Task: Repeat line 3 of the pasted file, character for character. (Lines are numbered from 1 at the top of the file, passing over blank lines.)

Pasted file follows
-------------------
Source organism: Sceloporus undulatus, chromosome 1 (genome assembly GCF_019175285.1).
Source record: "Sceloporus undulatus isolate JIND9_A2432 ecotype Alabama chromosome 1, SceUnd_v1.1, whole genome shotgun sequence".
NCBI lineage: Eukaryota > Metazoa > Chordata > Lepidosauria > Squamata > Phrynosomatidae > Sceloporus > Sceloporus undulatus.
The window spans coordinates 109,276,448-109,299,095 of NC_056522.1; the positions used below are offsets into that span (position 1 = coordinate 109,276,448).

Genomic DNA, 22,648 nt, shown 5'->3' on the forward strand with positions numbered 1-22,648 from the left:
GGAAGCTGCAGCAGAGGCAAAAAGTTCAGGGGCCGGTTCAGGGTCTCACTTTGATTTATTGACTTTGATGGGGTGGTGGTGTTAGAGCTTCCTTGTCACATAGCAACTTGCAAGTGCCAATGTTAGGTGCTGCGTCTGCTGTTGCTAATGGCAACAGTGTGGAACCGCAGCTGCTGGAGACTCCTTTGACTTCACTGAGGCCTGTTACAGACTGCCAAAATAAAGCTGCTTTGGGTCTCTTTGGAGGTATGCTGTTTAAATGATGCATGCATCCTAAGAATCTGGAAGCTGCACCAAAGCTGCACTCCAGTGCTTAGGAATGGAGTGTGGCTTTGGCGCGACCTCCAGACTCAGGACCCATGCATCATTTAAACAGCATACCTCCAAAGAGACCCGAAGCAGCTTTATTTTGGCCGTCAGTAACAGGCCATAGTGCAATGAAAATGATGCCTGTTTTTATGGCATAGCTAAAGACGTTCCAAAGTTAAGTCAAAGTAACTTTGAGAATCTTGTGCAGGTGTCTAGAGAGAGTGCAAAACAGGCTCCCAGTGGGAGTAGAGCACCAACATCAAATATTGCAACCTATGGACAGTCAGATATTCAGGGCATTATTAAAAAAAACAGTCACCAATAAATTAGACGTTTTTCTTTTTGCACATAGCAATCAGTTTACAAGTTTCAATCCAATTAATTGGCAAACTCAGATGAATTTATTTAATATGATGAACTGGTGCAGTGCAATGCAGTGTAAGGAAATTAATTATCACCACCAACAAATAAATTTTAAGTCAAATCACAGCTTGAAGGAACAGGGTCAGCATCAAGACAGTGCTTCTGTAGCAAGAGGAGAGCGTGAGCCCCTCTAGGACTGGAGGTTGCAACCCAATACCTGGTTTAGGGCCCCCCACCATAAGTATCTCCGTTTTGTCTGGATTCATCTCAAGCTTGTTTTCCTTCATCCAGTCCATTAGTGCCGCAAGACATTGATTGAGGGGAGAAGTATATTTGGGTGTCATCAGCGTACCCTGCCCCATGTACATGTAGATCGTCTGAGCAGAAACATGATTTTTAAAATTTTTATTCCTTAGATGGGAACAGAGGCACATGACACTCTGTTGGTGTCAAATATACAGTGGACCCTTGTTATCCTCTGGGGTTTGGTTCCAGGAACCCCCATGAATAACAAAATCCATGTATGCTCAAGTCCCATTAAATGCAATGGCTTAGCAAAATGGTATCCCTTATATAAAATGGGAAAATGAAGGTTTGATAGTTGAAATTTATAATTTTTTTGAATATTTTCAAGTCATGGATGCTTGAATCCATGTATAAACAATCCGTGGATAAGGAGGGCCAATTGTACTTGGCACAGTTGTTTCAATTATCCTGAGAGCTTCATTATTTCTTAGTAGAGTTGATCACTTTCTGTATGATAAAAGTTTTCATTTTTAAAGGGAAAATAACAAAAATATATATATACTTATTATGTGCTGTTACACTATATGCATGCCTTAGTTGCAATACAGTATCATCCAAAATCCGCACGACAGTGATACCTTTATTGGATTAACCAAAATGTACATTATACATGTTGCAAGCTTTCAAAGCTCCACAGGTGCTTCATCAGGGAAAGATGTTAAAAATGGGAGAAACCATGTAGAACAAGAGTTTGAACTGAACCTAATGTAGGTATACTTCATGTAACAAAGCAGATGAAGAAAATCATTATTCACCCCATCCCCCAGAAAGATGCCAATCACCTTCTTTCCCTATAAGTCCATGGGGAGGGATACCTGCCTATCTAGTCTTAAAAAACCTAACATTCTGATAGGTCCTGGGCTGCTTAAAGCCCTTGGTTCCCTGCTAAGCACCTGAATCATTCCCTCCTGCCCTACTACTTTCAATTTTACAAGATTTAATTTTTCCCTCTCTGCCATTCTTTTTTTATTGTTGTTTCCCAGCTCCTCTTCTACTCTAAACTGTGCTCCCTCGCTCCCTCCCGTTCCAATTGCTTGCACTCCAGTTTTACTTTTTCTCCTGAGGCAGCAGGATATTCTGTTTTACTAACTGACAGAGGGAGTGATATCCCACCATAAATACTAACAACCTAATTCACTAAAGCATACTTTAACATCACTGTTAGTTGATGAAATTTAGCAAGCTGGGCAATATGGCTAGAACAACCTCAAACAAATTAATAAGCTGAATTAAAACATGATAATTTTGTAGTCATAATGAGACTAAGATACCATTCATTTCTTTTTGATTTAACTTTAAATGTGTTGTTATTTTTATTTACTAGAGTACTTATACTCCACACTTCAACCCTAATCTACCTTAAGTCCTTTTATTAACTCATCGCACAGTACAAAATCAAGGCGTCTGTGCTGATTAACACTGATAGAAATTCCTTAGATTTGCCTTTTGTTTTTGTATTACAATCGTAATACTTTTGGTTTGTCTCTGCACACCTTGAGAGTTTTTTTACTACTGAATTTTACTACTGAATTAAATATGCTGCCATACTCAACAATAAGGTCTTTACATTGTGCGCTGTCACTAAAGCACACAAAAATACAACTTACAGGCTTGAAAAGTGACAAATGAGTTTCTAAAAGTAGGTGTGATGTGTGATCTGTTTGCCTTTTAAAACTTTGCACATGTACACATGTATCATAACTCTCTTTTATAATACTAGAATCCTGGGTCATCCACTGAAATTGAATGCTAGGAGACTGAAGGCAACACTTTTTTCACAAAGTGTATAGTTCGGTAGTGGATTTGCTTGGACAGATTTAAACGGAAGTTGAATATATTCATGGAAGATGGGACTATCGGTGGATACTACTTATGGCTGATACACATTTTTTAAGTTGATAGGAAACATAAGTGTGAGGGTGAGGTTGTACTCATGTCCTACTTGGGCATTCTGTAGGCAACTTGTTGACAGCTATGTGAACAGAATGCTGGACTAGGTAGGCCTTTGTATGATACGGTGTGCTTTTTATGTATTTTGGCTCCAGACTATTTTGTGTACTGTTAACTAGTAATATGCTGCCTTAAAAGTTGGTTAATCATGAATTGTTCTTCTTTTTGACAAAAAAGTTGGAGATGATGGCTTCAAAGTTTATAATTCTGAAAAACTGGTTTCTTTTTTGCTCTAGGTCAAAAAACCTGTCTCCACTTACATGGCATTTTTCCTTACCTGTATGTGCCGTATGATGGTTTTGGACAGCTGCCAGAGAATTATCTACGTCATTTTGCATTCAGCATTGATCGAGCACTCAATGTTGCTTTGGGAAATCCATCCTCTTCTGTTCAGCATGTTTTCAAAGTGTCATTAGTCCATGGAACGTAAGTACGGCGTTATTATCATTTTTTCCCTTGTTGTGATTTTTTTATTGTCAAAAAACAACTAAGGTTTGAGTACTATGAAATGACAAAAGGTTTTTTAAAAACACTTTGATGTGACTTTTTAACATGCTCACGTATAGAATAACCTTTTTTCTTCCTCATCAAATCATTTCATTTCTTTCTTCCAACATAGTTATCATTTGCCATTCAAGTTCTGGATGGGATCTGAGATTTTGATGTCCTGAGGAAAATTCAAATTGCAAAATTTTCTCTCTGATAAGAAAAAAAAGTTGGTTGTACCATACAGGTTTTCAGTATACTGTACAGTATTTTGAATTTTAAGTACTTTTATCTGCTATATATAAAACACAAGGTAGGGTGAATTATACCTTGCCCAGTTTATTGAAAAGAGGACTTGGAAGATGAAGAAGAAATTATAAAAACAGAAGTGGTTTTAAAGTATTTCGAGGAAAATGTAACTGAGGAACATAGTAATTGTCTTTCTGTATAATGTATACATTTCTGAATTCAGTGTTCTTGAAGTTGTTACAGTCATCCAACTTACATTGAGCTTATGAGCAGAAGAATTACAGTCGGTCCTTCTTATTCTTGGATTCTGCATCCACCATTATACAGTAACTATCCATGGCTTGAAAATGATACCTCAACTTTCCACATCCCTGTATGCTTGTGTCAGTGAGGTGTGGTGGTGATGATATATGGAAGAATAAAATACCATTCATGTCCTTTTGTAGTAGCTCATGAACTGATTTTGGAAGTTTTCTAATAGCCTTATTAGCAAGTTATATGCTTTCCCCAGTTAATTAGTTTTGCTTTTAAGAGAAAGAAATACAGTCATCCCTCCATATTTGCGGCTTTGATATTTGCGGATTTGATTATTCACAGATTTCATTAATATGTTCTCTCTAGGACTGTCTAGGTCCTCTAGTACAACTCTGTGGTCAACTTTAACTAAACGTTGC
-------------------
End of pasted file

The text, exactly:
NCBI lineage: Eukaryota > Metazoa > Chordata > Lepidosauria > Squamata > Phrynosomatidae > Sceloporus > Sceloporus undulatus.